March 31, 2021. The decrease in interest expense is primarily related to the
loss on early extinguishment of debt of $0.2 million incurred in connection with
the paydown of two mortgage financings during the three months ended March 31,
2021.

Cash Flows

Comparison of the past three months March 31, 2022 and the three months ended
March 31, 2021

We had $6.0 million of cash and $1.3 million from escrow accounts and reserves
March 31, 2022 compared to $3.3 million of cash and $1.1 million from escrow accounts and reserves March 31, 2021.

Cash flow from operating activities - Net cash provided by operating activities
increased by $2.1 million to $6.6 million for the three months ended March 31,
2022 compared to $4.5 million for the same period in 2021. The increase is
primarily due to the volume of properties that we have acquired, all of which
have generated additional rental income and related changes in working capital.

Cash flow to investing activities - Net cash used in investing activities for
the three months ended March 31, 2022 primarily consisted of $25.5 million of
acquisitions and $2.6 million of escrow deposits for acquisition, capital
improvements and other investing activities, offset by $0.4 million of insurance
proceeds that were received. Net cash used in investing activities for the three
months ended March 31, 2021 primarily consisted of $25.4 million of
acquisitions.

Cash flow from financing activities - Net cash provided by financing activities
decreased by $1.3 million to $21.3 million for the three months ended March 31,
2022 compared to $22.6 million for the three months ended March 31, 2021. The
decrease was primarily related to a decrease in net proceeds from issuance of
shares and increased payments of dividends and distributions, offset by an
increase in net borrowings under our credit facilities and pay down of two
mortgage financings during the three months ended March 31, 2021.

liquidity and capital resources

Analysis of liquidity and capital resources

We had approx $6.0 million of cash and $1.3 million from escrow accounts and reserves March 31, 2022.

On August 9, 2021, we entered into the Credit Facilities, which include the
$150.0 million 2021 Revolving Credit Facility and the $50.0 million 2021 Term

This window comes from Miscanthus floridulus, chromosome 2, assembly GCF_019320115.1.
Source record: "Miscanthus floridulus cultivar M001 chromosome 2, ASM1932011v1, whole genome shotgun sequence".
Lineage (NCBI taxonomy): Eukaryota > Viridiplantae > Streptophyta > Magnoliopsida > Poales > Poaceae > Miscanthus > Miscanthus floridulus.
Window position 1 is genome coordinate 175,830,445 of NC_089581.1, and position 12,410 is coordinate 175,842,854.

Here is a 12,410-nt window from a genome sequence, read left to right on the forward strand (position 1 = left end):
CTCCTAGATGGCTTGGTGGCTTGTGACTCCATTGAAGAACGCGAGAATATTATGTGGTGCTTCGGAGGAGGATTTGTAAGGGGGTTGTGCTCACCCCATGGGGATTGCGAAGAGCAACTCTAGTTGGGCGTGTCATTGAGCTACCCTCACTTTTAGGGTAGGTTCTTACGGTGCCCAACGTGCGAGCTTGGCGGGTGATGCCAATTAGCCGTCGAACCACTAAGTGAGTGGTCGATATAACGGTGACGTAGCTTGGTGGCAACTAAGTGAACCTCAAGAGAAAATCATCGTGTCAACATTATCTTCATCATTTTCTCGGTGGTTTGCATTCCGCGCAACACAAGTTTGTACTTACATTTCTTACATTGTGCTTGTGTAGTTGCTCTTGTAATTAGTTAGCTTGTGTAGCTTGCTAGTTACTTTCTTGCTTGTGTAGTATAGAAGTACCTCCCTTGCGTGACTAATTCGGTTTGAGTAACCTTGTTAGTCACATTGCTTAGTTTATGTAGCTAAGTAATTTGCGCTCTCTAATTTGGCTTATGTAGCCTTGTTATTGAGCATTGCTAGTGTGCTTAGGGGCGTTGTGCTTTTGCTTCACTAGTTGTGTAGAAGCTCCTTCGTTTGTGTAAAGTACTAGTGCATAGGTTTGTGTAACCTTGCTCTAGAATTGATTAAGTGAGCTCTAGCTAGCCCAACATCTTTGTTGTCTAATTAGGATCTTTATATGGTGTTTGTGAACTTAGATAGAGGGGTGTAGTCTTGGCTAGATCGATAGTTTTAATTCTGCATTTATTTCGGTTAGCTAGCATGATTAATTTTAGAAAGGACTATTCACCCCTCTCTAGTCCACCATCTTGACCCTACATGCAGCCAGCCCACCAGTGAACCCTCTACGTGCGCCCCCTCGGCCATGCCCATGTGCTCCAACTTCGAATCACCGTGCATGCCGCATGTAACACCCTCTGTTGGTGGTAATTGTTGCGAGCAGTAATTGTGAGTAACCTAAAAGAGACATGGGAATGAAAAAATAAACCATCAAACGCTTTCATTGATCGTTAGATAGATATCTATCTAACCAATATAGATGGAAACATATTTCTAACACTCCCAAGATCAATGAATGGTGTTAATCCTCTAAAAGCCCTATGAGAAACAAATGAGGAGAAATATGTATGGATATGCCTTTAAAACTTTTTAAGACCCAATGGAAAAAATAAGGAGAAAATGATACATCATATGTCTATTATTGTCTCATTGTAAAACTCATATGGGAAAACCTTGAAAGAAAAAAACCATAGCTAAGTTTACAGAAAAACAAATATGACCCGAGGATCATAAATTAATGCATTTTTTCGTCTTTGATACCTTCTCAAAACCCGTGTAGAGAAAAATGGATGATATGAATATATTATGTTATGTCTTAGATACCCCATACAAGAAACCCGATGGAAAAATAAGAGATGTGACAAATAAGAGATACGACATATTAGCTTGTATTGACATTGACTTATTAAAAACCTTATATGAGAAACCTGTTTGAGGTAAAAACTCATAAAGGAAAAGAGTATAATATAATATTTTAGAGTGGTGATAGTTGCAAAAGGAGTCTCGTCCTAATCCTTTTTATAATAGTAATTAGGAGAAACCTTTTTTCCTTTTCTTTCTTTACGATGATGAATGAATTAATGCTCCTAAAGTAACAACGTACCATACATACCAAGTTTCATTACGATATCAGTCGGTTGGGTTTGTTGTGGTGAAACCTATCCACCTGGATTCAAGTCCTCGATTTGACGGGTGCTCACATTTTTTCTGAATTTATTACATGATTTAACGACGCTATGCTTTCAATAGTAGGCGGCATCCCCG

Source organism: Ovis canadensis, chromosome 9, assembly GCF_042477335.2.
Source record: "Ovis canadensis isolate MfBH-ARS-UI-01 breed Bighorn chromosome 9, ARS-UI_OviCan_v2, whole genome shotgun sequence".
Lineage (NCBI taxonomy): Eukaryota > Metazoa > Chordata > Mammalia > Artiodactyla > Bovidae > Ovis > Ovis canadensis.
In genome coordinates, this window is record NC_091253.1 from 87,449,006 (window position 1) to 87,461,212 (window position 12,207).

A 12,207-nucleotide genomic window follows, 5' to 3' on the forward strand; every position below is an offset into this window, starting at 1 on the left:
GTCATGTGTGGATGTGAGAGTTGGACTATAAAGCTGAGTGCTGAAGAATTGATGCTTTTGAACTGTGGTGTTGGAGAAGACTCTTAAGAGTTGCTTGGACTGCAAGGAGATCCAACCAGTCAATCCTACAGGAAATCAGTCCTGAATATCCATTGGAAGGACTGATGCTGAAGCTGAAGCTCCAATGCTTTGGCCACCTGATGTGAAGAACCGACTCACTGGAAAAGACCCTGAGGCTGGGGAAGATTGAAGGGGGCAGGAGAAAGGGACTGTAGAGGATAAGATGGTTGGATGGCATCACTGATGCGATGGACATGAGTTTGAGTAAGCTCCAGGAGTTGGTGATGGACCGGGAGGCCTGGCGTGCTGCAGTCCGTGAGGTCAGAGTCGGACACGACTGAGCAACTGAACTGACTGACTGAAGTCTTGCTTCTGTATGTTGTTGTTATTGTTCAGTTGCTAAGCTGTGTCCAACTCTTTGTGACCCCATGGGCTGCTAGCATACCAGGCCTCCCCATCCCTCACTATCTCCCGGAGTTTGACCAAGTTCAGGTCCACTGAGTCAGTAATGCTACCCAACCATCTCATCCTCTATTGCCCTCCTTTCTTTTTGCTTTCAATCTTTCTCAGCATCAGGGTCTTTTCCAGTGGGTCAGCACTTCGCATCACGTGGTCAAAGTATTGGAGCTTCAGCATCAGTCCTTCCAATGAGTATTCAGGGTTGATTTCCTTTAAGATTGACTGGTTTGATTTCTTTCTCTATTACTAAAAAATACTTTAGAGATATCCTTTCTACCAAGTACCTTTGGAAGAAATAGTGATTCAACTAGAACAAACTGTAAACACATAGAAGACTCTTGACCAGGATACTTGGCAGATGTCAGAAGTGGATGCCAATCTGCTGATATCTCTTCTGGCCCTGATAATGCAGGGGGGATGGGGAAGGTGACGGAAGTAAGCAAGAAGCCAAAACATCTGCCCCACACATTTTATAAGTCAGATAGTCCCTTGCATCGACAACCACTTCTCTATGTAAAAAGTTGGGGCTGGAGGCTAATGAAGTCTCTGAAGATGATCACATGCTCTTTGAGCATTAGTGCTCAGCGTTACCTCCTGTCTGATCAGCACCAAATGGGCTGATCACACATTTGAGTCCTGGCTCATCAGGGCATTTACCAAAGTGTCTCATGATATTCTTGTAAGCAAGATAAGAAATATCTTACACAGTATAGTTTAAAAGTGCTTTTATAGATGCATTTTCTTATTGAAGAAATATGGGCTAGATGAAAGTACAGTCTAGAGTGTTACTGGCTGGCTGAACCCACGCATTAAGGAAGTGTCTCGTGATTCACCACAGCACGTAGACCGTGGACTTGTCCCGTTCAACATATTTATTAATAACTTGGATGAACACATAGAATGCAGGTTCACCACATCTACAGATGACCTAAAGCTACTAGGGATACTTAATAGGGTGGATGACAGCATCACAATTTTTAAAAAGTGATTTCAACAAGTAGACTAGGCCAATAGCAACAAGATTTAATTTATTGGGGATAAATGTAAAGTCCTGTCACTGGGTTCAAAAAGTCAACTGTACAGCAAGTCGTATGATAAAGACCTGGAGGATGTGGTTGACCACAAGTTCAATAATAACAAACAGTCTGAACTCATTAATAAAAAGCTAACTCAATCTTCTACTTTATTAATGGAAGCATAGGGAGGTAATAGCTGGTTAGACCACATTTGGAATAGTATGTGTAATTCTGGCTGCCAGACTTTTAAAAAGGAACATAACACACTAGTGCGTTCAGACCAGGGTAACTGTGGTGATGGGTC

Loan, with Bank of Montreal, as administrative agent, and BMO Capital Markets
Corp., People's United Bank, National Association, JPMorgan Chase Bank, N.A. and
Truist Securities, Inc. as joint lead arrangers and joint book runners.
Additional participants in the Credit Facilities include Stifel Bank & Trust and
TriState Capital Bank. In connection with entering into the Credit Facilities,
we terminated our previous credit facility and paid off the
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outstanding loans thereunder. As of March 31, 2022, we had $90.0 million of
aggregate principal amount outstanding under our Credit Facilities, with $50.0
million drawn on the 2021 Term Loan and $40.0 million drawn on the 2021
Revolving Credit Facility.

The Credit Facilities include an accordion feature which permit us to borrow up
to an additional $150.0 million under the 2021 Revolving Credit Facility and,
prior to the First Amendment (as defined below), up to an additional $50.0
million under the 2021 Term Loan, in each case subject to customary terms and
conditions. The 2021 Revolving Credit Facility matures in January 2026, which
may be extended for two six-month periods subject to customary conditions, and
the 2021 Term Loan matures in January 2027. Prior to the First Amendment,
borrowings under the Credit Facilities carried an interest rate of, (i) in the
case of the 2021 Revolving Credit Facility, either a base rate plus a margin
ranging from 0.5% to 1.0% per annum or the London Interbank Offered Rate
("LIBOR") plus a margin ranging from 1.5% to 2.0% per annum, or (ii) in the case
of the 2021 Term Loan, either a base rate plus a margin ranging from 0.45% to
0.95% per annum or LIBOR plus a margin ranging from 1.45% to 1.95% per annum, in
each case depending on a consolidated leverage ratio. With respect to the 2021
Revolving Credit Facility, we will pay, if the usage is equal to or less than